Hampton Mayor Donnie Tuck will host an online Mayors’ Forum with four other Hampton Roads mayors on Monday, April 12, at 7 p.m. Virginia Beach Mayor Bobby Dyer, Chesapeake Mayor Rick West, Portsmouth Mayor Shannon Glover, and Newport News Mayor McKinley Price will join Tuck.
The forum will air on the city’s Facebook page (https://www.facebook.com/HamptonVA) as a live event, and people are welcome to watch and write questions. The forum is a kickoff to Hampton events recognizing Youth Violence Prevention Week, also called the Urgency of Now Symposium, sponsored by the city’s Office on Youth and Young Adults. Details can be found at hampton.gov/ruon
The mayors will be joined by Anthony Smith, executive director of Cities United, a national network focused on eliminating violence in American cities related to African American men and boys.
The group will discuss the impact of youth violence in the region, focusing on ways to prevent crimes, including: How can we address the root issues in society? What are cities doing now? What are partner agencies and non-profits in our cities doing? What are the opportunities for volunteering, mentoring, and other programs?
The group will likely touch on the effects of Covid-19. According to the United Nations Office on Drugs and Crime: “Young people are particularly vulnerable to the disruptions the COVID-19 pandemic has caused, with many at risk of being left behind in education, economic opportunities, and health and well-being during a crucial stage of their life development.” The U.N. office said: “Many of these hardships are also known risk factors associated with crime, violence, and drug use, and may expose youth to increased victimization and involvement with crime during and after the pandemic. Such risks, accentuated by confinement and restriction measures, include limited access to education and employment, inequality, stress within families/households, poor mental health and well-being, and loss of social and community networks.”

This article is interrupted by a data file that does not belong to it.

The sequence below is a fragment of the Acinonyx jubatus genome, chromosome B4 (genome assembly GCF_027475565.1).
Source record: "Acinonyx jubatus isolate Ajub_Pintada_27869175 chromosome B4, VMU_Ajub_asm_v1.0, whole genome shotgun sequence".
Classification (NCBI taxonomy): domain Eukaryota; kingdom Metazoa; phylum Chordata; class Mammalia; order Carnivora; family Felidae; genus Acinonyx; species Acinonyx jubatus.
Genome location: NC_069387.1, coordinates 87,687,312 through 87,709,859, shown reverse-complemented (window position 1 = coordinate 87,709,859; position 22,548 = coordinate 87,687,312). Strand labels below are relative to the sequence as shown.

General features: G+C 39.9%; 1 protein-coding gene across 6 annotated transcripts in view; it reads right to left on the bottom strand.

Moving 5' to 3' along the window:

When many people think of youth violence, they focus on the perpetrators. However, according to data from Statista, an online information platform: “The number of adolescent violent crime victims in the U.S. far surpasses the number of adolescent perpetrators.”
- Firearms are the leading cause of death for young adults ages 20-24, accounting for almost one in four deaths in this age group and over half of the deaths among young Black men, specifically. While firearms drop to be the second leading cause of death for the general population for ages 25-34, they hold their position as the leading cause of death among Black men through age 39.
- Young Black males (15-34) are especially disproportionately impacted, making up 2% of the population but accounting for 37% of all gun homicide fatalities in 2019. Their rate of firearm homicides was more than 20 times higher than White males of the same age group.
- Also in 2019, firearms were the leading cause of death for American children and teens ages 1-19. Of these youngest victims, 44% were Black.
(Compiled from Centers for Disease Control 2019 data by The Educational Fund to Stop Gun Violence and The Coalition to Stop Gun Violence)View at 7 p.m. April 12